Really. Texas has a long and bloody history of executions, both legal and para-military. It's usually okay to execute blacks, mexicans, asians, Indians, immigrants, and other undesireables. But they draw the line when the innocent victim is white. Hence the case of Cameron Todd Willingham, who was apparently executed mostly for having threatening tattoos, thereby mimicking an undesirable and ensuring his fate...
At Alternet, today:
By now you've probably heard of Cameron Todd Willingham, the Texas man who was executed in 2004 for supposedly setting a fire that killed his three young daughters. His conviction was based on junk science, prejudice, and wild allegations about his homicidal tendencies based on his tattoos (really). The arson investigation that sent Willingham to the death chamber has been thoroughly debunked by no fewer than six arson experts, leading to one inevitable conclusion: Texas killed an innocent man.The last two Governors of Texas, between them, have sent more than 350 individuals (the Chimp killed 152, Perry more than 200) to their state-sponsored assassinations.
Not surprisingly, Texas Governor Pick Perry, who signed off on Willingham's execution despite alarming proof of his innocence, has gone to great length to suppress this story. In the past two weeks, Perry fired four members of the state Forensic Science Commission -- including its chairman -- 48 hours before it was scheduled to hold a critical hearing on the Willingham case. He has appointed a new Commissioner, John Bradley, a district attorney and "one of the state's most notorious tough-on-crime advocates," according to the Texas Observer. The investigation is now stalled until further notice.
Perry's moves reek of desperation, particularly given his upcoming bid for re-election. His top challenger, Senator Kay Bailey Hutchison, has seized on the Willingham case, simultaneously using it to discredit her opponent while reaffirming her own pro-death penalty stance. (She accuses Perry of providing "liberals" with ammunition against capital punishment.)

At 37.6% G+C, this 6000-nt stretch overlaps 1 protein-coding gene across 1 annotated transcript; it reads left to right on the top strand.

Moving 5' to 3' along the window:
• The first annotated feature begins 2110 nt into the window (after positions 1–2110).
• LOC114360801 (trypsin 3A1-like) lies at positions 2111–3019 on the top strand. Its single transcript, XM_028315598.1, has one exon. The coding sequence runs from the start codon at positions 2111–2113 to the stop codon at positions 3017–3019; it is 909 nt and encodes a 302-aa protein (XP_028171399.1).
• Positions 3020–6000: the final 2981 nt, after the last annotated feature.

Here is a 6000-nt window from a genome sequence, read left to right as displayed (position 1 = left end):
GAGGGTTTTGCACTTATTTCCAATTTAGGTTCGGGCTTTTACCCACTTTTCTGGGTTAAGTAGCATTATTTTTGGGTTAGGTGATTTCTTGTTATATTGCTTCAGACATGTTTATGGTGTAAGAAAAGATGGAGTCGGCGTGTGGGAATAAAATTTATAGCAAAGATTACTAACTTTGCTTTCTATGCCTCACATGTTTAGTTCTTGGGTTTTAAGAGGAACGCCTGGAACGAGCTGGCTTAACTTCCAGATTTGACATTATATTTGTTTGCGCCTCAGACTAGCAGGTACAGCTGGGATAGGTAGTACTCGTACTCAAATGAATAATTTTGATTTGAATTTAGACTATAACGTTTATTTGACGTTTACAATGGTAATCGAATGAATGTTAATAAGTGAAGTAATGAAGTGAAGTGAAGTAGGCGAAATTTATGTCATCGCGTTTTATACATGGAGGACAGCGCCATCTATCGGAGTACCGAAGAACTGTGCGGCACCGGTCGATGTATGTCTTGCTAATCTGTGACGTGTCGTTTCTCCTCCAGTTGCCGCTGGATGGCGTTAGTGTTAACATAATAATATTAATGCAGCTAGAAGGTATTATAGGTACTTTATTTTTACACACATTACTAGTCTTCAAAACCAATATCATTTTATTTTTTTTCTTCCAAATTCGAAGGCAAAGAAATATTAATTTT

CNN and MSNBC have now picked up on the Willingham case, echoing some of the questions being raised by the local press. "Only the governor knows whether his motives were political, but these recent episodes have produced a pungent smell of politicization," wrote the Fort Worth Star-Telegram this week. "And the odor is nauseating."
Most recently, Perry has gone beyond backroom machinations to publicly restate his own belief in Willingham's guilt. "Willingham was a monster," he told reporters this week. He claims that there is "clear and compelling, overwhelming evidence that he was in fact the murderer of his children," even if their was no proof that the fire that killed them was set on purpose. But as Bob Moser recently wrote, "That makes so sense. If there was no arson, there was no crime, and Willingham was, by definition, innocent." (That, however, makes no difference as a matter of principal to the US Supreme Court. W.)
Rick Perry is running scared. But he can't hide. After signing off on more than 200 executions during his term -- a figure that makes one wonder how he sleeps at night -- it looks like one of them will be coming back to haunt him.